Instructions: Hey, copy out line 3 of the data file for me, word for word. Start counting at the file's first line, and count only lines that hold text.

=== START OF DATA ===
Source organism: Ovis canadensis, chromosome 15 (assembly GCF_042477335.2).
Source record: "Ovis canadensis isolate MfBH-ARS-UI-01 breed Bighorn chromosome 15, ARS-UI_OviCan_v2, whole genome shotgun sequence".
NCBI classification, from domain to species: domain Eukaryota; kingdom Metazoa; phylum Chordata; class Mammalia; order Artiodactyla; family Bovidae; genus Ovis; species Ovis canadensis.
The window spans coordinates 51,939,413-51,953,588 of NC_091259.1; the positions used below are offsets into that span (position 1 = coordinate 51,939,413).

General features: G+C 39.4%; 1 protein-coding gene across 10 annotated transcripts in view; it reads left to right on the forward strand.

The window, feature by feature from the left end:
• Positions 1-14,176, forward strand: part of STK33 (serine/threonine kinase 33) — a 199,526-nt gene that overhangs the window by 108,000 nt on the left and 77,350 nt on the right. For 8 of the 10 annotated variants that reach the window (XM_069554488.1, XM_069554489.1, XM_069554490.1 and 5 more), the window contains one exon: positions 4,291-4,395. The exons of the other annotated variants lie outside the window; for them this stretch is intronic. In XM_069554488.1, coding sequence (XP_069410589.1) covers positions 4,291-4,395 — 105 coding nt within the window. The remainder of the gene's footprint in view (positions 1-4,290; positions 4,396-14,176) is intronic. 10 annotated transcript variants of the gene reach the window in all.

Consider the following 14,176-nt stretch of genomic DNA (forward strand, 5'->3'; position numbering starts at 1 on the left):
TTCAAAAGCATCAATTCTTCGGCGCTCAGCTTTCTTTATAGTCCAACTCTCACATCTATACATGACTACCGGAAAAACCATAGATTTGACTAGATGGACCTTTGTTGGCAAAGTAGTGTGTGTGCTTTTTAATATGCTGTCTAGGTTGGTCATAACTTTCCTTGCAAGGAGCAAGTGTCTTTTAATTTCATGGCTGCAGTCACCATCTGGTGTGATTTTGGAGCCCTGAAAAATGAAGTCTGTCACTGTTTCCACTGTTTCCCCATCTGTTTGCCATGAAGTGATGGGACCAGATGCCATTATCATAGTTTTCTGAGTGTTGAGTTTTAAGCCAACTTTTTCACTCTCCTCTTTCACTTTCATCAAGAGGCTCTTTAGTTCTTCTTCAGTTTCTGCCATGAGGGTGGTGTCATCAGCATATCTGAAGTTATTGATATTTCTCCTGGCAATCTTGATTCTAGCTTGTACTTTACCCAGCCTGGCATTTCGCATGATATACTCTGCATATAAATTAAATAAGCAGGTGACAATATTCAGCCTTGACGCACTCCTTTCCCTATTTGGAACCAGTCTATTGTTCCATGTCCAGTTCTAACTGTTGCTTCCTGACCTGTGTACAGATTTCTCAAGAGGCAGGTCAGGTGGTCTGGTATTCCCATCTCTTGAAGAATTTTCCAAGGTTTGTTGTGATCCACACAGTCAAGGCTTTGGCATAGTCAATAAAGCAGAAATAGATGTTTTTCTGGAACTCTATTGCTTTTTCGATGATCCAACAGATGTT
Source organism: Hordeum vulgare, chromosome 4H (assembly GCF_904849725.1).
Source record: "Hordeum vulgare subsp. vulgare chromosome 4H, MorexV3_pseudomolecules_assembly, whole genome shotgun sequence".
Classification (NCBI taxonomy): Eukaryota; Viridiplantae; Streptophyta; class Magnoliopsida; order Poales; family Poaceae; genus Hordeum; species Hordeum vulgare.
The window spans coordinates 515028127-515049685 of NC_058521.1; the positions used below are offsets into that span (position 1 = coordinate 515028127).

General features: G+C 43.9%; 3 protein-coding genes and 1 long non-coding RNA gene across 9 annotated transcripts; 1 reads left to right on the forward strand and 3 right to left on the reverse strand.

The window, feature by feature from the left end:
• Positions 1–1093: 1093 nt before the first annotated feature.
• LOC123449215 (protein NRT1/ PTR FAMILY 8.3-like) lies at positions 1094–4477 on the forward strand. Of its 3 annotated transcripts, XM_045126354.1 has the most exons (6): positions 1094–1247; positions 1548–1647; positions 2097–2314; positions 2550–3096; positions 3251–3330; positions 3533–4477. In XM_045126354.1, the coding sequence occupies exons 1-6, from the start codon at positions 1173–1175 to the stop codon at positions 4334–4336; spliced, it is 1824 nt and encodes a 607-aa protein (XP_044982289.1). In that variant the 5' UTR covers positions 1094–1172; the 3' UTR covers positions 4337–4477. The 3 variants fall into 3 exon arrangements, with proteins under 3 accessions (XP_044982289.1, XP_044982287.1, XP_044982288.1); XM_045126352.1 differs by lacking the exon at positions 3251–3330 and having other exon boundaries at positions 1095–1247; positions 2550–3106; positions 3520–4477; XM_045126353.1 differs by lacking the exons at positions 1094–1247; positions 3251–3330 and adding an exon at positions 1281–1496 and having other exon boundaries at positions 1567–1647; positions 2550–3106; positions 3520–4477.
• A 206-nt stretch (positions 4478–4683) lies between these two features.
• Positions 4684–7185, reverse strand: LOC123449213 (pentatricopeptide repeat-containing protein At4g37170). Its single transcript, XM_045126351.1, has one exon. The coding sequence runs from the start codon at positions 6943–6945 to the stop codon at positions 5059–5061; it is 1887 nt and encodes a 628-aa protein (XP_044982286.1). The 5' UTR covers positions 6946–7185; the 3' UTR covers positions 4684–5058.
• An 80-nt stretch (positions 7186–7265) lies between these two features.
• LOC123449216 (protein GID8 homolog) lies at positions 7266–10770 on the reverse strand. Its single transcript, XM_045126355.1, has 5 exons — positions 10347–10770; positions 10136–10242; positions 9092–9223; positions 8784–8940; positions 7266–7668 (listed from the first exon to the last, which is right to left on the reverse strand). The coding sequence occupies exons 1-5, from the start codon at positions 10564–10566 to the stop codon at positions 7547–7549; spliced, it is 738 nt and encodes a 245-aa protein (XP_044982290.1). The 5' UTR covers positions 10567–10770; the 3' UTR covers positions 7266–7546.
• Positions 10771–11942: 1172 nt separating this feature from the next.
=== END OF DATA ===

NCBI classification, from domain to species: domain Eukaryota; kingdom Metazoa; phylum Chordata; class Mammalia; order Artiodactyla; family Bovidae; genus Ovis; species Ovis canadensis.